The Association has not lost a single case that it has agreed to defend.
The annual fee is only $3.00 at present, payable in January of
The Association expects and hopes for the united support of the profession.
We have a bright and useful future if the profession will unito and join our ranks.
Send fees to the Secretary-Treasurer by Express Order, Money Order, Postal Note or Registered letter. If cheques are sent please add commission,
Connell, Kingston; J. D. Courtenay, Ottawa.
H. R. Ross, Quebec; Russell Thomas, Lennoxville.
MacLaren, St. John. NOVA SCOTIA--John Stewart, Halifax; J. W. T. Patton, Truro; H. Kendall, Sydney. PRINCE EDWARD ISLAND-S. R. Jenkins, Charlottetown. MANITOBA-Harvey Smith, Winnipeg; J. A. MacArthur, Winnipeg: J. Hardy, Morden. NORTH-WEST TERRITORIES-J. D. Lafferty, Calgary; M. Seymour, Regina. BRITISH COLUMBIA-S. J. Tunstall, Vancouver; 0. M. Jones, Victoria; Dr. King,
Published on the 15th of each month. Address all Communications and make all Cheques, Post Office Orders and Postal Notes payable to the Publisher, GEORGE ELLIOTT, 203 Beverley St., Toronto, Canada
TORONTO, MAY, 1908.
COMMENT FROM MONTH TO MONTH.
William S. England, M.D.C.M., McGill University, died suddenly at his home in Winnipeg, Manitoba, on the morning of the 24th of April, the cause of death being cerebral haemorrhage. He was forty years of age. Dr. England matriculated at McGill in 1885 and received his degree with high honors in 1889. After a year, as house-surgeon in the Montreal General Hospital, he located in Winnipeg, where he soon advanced to the front ranks and became one of the leading surgeons of the West. At the time of his death he was Professor of Anatomy in Manitoba Medical College, Chief Surgeon to the Winnipey General Hospital, as well as being Consulting Surgeon to St. Boniface IIospital of the same city. The late Dr. England was a man of first-class attainment, thorough in his work, and of a quiet, unassuming demeanour. He was a member of the Canadian Medical Association and took a deep and genuine interest in its welfare. We deeply deplore his untimely demise and desire to express our sincere sympathy to his widow, his brother. Dr. Frank R. England, Montreal, as well as to the institutions he was connected with.
The Opportunity of Fraternal Societies to Co-operate in the Campaign Against Tuberculosis is not being neglected. The Canadian Fraternal Congress recently met in Toronto, and it was brought out that something has already been done in this direction. Strong resolutions were passed, calling upon governmental authorities to be up and doing, and it was particularly emphasized that the importance of a leader should not be overlooked nor any longer delayed. That is to say, the campaign against disease in all its various forms, which could be prevented, demanded recognition from Governments in the way of Departments of Public Ilealth, for without a head no material or direct progress could be secured.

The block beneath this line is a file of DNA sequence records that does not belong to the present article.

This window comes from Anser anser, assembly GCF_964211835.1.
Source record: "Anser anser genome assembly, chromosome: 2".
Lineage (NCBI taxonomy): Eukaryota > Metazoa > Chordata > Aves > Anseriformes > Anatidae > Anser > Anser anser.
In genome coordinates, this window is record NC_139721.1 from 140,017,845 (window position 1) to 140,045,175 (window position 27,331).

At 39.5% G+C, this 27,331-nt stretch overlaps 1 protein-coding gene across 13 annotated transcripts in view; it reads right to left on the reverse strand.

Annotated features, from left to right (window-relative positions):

Newspaper Propaganda in the Local Press was suggested by one member of the medical section of the recent meeting of the Fraternal ('ongress, under the supervision of the Provincial Government, which should set aside funds for the purpose: That practitioners should report cases to local medical health officers, not necessarily for the purpose of placarding houses or for the means of directing people to give tuberculosis cases a wide berth, but for the purpose of educating the immediate family as to what they should do and when they should do it.
The suggestion appears to us a good one and would be a strong factor in any plan of campaign. In most homes is to be found the Weekly country newspaper, and if a part of the front page of this were bought by the Government, the constancy and regularity of authorized essays or instructions would soon appeal to the readers thereof.
The Appointment of a Travelling Medical Secretary on the Part of the National Association for the Prevention of Tuberculosis is a wise move.
In many places where branch associations of the parent organization were instituted they have been allowed to die of dry rot. Already all over the country there are live, active organizations, and a great many physicians are interested in them. These fraternal societies have many lodges in the cities, towns and villages of Canada. All of them have doctors connected with them who would no doubt interest himself sufficiently to create a wholesome, intelligent and enthusiastic interest in the campaign to be waged. Without enthusiasm in any work not much will be accomplished. The army of tubercular germs to be fought is a stupendous one, and it will take the entire forces of human kind to compass its defeat. All that a portion of human kind will accomplish will simply stay its ravages.